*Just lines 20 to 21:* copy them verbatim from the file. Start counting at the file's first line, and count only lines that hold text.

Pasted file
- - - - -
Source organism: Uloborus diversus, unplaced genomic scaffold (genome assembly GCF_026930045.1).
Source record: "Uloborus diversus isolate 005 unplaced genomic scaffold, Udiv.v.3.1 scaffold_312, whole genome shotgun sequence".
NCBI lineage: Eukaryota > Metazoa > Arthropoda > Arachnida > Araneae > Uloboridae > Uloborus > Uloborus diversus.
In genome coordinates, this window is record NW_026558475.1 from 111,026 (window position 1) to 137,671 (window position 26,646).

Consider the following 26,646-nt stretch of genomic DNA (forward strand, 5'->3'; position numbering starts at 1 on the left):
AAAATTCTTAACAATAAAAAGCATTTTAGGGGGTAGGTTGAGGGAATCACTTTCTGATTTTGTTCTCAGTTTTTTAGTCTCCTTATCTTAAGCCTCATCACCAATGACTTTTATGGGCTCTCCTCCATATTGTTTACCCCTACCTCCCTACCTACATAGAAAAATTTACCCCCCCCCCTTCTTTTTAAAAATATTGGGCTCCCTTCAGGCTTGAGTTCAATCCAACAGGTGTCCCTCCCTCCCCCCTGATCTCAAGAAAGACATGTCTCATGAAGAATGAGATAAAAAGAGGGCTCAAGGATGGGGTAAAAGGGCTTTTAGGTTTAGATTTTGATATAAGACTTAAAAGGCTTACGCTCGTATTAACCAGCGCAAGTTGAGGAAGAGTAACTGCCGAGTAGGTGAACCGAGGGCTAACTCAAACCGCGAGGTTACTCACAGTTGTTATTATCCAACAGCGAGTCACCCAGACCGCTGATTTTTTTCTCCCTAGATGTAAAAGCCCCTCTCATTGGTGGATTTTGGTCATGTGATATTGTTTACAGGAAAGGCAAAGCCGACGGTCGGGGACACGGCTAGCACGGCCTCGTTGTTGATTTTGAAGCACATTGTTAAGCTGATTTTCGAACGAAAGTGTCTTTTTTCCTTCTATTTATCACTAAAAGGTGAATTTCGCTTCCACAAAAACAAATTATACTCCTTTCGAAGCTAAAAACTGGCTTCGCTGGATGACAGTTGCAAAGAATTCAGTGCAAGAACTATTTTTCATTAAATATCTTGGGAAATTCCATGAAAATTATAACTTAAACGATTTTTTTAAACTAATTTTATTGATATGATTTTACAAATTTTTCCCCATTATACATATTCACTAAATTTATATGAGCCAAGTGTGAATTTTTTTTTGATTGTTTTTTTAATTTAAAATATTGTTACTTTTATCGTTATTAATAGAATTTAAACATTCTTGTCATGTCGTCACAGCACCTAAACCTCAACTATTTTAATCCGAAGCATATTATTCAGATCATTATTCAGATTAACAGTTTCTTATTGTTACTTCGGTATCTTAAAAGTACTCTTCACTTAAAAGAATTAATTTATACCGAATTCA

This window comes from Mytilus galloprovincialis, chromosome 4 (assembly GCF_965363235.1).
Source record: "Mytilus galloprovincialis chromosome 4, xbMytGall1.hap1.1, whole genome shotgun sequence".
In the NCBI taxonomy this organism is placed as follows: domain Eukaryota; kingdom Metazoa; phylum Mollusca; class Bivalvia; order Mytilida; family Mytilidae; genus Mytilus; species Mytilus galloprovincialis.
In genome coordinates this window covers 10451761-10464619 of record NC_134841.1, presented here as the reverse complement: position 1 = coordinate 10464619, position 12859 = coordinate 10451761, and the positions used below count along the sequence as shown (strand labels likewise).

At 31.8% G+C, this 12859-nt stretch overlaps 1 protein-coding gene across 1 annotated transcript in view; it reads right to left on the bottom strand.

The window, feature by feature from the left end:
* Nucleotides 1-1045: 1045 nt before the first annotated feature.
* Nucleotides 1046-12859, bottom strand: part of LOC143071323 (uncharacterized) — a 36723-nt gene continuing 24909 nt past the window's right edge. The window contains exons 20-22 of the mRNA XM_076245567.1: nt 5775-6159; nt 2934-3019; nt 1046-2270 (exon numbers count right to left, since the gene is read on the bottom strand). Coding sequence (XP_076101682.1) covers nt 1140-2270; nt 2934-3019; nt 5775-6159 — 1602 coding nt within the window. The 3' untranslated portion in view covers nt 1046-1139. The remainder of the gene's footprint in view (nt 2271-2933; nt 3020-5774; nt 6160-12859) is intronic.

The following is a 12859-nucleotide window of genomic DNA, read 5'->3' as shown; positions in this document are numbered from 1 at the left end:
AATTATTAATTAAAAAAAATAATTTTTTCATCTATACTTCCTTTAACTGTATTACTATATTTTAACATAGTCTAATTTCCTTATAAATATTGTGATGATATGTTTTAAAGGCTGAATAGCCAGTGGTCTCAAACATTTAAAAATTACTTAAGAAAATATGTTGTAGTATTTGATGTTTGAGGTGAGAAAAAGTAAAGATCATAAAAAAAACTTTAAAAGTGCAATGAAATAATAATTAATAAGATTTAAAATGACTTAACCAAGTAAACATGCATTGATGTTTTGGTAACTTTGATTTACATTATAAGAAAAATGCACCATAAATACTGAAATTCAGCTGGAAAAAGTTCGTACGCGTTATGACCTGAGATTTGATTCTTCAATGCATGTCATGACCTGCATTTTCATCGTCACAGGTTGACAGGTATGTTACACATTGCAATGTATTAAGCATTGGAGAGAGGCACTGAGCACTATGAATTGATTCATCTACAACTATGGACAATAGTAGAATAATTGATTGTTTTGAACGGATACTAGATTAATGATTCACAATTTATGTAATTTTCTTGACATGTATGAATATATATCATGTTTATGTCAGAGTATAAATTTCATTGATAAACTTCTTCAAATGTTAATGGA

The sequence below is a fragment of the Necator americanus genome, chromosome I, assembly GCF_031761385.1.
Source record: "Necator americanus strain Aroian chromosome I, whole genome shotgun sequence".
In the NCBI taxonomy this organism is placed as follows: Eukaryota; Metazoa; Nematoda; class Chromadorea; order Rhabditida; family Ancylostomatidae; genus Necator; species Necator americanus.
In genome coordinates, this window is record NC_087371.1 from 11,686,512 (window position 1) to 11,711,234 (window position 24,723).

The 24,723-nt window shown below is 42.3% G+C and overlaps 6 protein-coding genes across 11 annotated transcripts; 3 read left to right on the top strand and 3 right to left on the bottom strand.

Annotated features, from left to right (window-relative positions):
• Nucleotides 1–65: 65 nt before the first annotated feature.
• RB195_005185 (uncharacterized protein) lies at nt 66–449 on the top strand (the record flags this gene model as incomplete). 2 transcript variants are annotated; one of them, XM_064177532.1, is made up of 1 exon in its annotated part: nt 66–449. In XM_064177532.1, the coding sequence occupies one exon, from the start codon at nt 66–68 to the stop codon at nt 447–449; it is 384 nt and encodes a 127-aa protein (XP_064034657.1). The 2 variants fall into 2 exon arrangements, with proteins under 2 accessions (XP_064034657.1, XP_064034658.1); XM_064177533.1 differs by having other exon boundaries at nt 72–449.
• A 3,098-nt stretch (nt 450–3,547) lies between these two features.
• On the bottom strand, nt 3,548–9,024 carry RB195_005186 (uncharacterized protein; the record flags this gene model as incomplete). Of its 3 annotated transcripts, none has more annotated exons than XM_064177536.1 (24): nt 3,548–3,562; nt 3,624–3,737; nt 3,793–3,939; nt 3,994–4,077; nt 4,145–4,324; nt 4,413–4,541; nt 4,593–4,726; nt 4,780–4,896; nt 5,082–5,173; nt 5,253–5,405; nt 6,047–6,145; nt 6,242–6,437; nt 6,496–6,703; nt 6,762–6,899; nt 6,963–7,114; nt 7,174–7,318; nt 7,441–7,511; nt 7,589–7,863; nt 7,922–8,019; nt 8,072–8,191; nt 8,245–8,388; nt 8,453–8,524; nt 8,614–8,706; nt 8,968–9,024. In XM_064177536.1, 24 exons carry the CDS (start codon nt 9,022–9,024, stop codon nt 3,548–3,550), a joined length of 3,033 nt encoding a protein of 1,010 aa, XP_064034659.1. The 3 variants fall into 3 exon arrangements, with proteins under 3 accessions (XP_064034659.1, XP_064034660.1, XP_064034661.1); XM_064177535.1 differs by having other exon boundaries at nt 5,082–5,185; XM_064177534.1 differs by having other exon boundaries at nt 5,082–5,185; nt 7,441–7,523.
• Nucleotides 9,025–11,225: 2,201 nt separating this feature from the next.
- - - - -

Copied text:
In genome coordinates, this window is record NC_087371.1 from 11,686,512 (window position 1) to 11,711,234 (window position 24,723).

The 24,723-nt window shown below is 42.3% G+C and overlaps 6 protein-coding genes across 11 annotated transcripts; 3 read left to right on the top strand and 3 right to left on the bottom strand.